When I'm wondering about weather folklore and historical events this is the man I go to. With more than 50 years of statistical and observational research, he's the dude! When it comes to lunar cycles, woolly bear caterpillars, insects, bugs, and animals, he tracks them, records them, and establishes ties to weather patterns. He's a knowledgeable and interesting man. His name is Steve Gottschalk by way of Lowden, Iowa. I'm grateful to him for lending his unique perspective to the site. Steve's "wild" world of weather can be found every week right
here on TSwails.com. Take it away Steve!
THE BIG ONE! THE RECORD SNOWSTORM OF MARCH - 1951
A major winter storm swept across the state from March 10-14, 1951. The storm began as freezing rain in south and western Iowa on the 10th but quickly switched over to snow nearly statewide as it progressed to the east. It would continue to snow for nearly 90 hours in some areas and intermittently for more than 100 hours in a few localities.
Storm totals generally ranged from 22"-27" in some northwest and southeast cities to 12"-18" in the central sections. The highest storm total was 27.2" at Iowa City which was a storm record for anywhere in the state. Of that total, 21.2" of the fell on the 11-12th. The New Hampton area received 18.0" on the 12th, Elkader received 16.0" and Osage had 13.0" on the same day.
Some of the higher storm totals were:
Lowden - 24.0"
Davenport and Marshalltown - 21.0"
Oskaloosa - 20.0"
Grinnell - 18.0"
Fort Dodge - 16.5"
Burlington - 16.2"
Dubuque - 15.5"
Ames - 15.0"
Des Moines - 13.3"
Cedar Rapids -19.9"
The storm brought all travel and transportation including air traffic to a halt across most of the state. Sixteen of the numbered highways were blocked. There were 200 large trucks and semi-trailers stalled on the roads with 160 of them between Nevada and Marshalltown. A state of emergency was declared in some cities including Cedar Rapids where 19.9" of snow fell with 11.1" of that total falling on the 12th.
The statewide average snowfall of 14.3" that fell from the 10th to the 14th was easily the heaviest snow-storm on record. Second place goes to the January 2-4, 1971 storm which was about 4.0" less.
The state's monthly total snowfall of 23.2" was the greatest total for any March and was 4 times the usual average. The greatest monthly total was 42.0" at Northwood and Osage. Elkader had 40.8" for the month.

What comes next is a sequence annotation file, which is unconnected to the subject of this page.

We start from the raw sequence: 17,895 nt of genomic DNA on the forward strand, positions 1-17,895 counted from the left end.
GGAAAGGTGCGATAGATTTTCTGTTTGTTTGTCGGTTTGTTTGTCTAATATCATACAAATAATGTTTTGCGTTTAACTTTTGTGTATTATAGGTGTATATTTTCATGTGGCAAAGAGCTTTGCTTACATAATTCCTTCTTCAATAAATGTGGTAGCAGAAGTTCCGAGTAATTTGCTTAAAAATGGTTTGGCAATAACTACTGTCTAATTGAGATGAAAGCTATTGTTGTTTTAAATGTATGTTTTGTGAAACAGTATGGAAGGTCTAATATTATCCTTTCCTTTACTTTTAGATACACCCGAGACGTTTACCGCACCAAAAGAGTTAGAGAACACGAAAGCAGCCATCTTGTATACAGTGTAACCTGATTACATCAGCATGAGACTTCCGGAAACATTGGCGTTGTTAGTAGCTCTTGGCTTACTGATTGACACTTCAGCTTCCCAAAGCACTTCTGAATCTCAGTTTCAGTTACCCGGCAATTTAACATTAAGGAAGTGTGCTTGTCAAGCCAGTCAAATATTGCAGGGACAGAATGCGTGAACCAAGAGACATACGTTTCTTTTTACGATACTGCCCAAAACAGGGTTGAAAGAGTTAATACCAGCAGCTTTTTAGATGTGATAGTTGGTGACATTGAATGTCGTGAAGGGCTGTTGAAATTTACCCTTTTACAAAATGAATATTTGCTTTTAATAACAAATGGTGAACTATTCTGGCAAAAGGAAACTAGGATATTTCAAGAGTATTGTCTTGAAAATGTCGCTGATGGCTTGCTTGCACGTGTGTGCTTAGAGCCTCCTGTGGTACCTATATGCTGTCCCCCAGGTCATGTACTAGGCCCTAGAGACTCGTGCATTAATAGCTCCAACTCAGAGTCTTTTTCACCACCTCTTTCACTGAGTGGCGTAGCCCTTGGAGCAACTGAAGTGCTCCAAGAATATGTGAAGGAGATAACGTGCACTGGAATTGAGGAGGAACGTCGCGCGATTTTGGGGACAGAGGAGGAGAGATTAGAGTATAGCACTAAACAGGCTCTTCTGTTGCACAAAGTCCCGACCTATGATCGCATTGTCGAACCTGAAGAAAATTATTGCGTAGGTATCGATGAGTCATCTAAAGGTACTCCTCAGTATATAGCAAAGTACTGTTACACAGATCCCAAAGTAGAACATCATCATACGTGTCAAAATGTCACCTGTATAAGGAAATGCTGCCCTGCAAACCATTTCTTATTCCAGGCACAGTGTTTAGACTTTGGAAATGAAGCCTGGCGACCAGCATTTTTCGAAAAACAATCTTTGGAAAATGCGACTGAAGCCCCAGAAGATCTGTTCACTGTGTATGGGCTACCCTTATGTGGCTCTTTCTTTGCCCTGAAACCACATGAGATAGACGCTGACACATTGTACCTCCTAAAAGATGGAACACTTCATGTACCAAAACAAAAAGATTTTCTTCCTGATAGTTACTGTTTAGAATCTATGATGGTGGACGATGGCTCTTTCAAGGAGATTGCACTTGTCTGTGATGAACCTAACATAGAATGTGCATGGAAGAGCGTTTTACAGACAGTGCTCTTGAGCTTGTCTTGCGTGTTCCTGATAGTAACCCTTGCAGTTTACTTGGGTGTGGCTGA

MARCH LAST QUARTER MOON AND PRECIPITATION:
My research has shown that there is a 57% chance of some form of precipitation within 24 hours of the arrival of the last quarter moon. The last quarter moon arrives on the 16th this year. We usually have 2 to 3 days with precipitation during the week of the last quarter moon which is from the 16th-23rd.
THE SPRING ROBINS AND SNOW:
The robins showed up around here on March 1st. There is a bit of weather folklore that says: After the robin comes in spring, he'll get snow on his back three times before it stops. I have seen this come true many times over the years.
OUR FIRST 70 DEGREE DAY IS COMING EARLIER:
After doing some research with the 60 years of data that I have I have found that our first 70 degree day is coming 6 days earlier than it use to.
1960-1989 - April 1st
1960-1999 - March 30th
1990-2019 - March 23rd
Since 2000 - March 24th
That's all for this edition. On the "WILD" side of weather I'm Steve Gottschalk.
WOULD LOVE TO HAVE YOU FOR WEATHER SCHOOL..
There's still space available for about 25 people in our newest addition of weather school. We've put a lot of work into developing interesting and educational content with the goal of teaching you how to foresee and forecast severe weather. The small size of the class will allow a very personal and interactive experience. This will be a fantastic chance to see and learn about the most violent storms on earth. It's a robust session with interactive simulations and heart thumping videos! Click on the banner below for more details or, email the fabulous Carolynswettstone@yahoo.com to grab a spot. Would love to have you as our guest.